The wooden frame church was built between 1822 and 1824 and dedicated to St John the Evangelist in 1828. The first rector, the Reverand Jonathan Shortt served the church with great energy from 1836 until his death in 1867.
The church grew quickly, requiring two major expansions. The first, in 1842, extended the church to the east and added galleries to three sides of the nave. In 1852 a second expansion included transepts to the north and south sides and installation of a Willis pipe organ, imported from England. But by 1855, it was again too small and required too much maintenance. Growth in Port Hope was occurring on the west side of the Ganaraska River, with the church building on the opposite side of the town. In 1865, a new location was purchased on Pine Street and a new Anglican Church of John the Evangelist opened in 1869. The frame building was used as a Parish Hall until 1871, then abandoned in disrepair.
In 1872, a group of parishioners petitioned the Diocese of Toronto to reopen the church as a new parish. After a quick restoration, the church was dedicated to St Mark’s in 1873. In 1925, the church was damaged in a devastating fire. St Mark’s rectory at 50 King Street was gifted to the church in 1949 but later sold and the current rectory at 51 King St purchased in 1956. The first Parish Hall opened in 1957. St Mark’s has survived a major fire, economic hardship and threatened closure thanks to parishioners such as the Right Honourable Vincent Massey who supported the church from the 1920s until his death and burial in St Mark’s cemetery in 1967.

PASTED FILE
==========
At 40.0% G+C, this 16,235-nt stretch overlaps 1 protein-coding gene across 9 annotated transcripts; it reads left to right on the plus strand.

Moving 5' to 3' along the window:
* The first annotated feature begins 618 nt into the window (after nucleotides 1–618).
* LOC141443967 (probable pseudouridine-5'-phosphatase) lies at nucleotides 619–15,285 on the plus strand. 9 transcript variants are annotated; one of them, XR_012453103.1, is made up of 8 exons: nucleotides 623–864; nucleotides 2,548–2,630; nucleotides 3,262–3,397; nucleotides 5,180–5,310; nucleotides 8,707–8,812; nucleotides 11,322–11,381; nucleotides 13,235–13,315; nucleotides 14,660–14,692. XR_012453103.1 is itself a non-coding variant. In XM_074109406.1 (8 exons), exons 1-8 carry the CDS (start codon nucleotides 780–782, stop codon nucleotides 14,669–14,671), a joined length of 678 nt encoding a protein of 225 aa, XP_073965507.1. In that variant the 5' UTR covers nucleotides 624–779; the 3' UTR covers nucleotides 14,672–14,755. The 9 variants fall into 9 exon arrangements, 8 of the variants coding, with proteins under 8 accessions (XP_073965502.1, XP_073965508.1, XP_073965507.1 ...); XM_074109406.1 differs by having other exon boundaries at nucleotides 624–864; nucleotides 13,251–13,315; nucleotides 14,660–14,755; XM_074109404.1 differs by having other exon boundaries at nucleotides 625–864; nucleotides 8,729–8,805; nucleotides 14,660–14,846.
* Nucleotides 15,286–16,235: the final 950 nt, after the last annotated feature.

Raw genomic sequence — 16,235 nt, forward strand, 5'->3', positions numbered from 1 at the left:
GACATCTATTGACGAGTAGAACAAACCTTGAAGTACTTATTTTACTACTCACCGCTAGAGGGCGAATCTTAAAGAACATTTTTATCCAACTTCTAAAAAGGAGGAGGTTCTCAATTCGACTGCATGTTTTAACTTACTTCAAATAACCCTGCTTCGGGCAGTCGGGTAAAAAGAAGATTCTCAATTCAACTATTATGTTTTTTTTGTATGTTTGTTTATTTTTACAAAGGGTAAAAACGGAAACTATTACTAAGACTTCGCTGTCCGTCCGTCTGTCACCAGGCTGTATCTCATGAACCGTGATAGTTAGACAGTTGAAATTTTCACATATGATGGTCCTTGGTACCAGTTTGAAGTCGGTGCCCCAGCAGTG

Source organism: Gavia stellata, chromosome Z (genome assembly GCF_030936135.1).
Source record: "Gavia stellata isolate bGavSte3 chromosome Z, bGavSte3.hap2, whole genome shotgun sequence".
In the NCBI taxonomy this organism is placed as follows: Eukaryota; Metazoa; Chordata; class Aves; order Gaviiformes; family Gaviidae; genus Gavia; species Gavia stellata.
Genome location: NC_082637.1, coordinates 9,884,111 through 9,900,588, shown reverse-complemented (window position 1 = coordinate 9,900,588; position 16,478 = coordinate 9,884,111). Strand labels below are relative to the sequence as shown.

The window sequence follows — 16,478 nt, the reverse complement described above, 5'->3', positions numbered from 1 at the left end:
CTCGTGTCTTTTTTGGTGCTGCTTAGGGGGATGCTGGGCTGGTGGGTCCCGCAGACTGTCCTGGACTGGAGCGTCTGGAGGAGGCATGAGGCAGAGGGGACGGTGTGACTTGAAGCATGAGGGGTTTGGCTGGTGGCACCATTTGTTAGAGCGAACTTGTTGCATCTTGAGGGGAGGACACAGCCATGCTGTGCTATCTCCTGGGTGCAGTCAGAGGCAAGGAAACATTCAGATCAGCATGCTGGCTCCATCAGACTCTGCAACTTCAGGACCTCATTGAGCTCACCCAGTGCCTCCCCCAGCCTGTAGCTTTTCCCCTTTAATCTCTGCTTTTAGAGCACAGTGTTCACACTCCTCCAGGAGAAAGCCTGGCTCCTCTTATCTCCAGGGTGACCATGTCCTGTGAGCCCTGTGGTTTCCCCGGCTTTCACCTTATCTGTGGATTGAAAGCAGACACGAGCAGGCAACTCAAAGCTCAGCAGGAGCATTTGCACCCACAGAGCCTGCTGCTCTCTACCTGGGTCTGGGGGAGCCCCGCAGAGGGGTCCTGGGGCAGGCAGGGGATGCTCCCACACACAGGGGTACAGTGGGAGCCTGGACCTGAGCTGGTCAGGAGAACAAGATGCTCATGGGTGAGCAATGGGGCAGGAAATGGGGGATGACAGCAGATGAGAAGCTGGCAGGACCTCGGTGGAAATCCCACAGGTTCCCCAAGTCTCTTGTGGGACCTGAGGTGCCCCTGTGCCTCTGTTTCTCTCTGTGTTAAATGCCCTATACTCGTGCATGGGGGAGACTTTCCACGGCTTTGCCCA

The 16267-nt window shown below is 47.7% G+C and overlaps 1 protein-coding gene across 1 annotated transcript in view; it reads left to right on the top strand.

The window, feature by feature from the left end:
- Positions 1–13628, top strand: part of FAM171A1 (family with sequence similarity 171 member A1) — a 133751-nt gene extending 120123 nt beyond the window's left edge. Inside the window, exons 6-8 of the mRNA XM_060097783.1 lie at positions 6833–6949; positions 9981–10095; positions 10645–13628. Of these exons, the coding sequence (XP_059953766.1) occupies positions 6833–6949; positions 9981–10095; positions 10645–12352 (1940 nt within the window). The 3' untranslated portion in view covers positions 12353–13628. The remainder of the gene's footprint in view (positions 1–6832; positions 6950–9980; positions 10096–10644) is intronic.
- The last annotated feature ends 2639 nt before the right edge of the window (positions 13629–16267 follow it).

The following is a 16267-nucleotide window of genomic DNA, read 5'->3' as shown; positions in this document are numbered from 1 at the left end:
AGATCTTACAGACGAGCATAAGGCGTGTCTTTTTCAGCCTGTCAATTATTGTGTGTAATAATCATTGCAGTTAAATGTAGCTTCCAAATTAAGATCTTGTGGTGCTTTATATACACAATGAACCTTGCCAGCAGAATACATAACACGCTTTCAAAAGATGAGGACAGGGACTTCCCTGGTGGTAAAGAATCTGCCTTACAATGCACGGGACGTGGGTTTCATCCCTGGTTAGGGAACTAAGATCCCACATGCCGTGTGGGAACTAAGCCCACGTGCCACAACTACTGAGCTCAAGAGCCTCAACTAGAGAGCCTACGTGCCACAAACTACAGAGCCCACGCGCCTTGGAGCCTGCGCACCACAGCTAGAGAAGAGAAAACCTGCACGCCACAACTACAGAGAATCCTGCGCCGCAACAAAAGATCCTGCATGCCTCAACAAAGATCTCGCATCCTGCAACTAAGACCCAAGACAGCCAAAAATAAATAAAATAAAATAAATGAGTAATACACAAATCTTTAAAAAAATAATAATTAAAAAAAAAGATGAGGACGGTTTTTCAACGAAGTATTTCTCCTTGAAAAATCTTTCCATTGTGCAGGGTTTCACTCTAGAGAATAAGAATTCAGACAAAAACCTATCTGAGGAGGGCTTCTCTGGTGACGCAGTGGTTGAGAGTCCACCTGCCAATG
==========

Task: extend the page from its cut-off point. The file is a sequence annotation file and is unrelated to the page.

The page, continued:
To this day the church remains active in many areas–liturgical, architectural and in local outreach activities. For more of the church’s interesting history click here.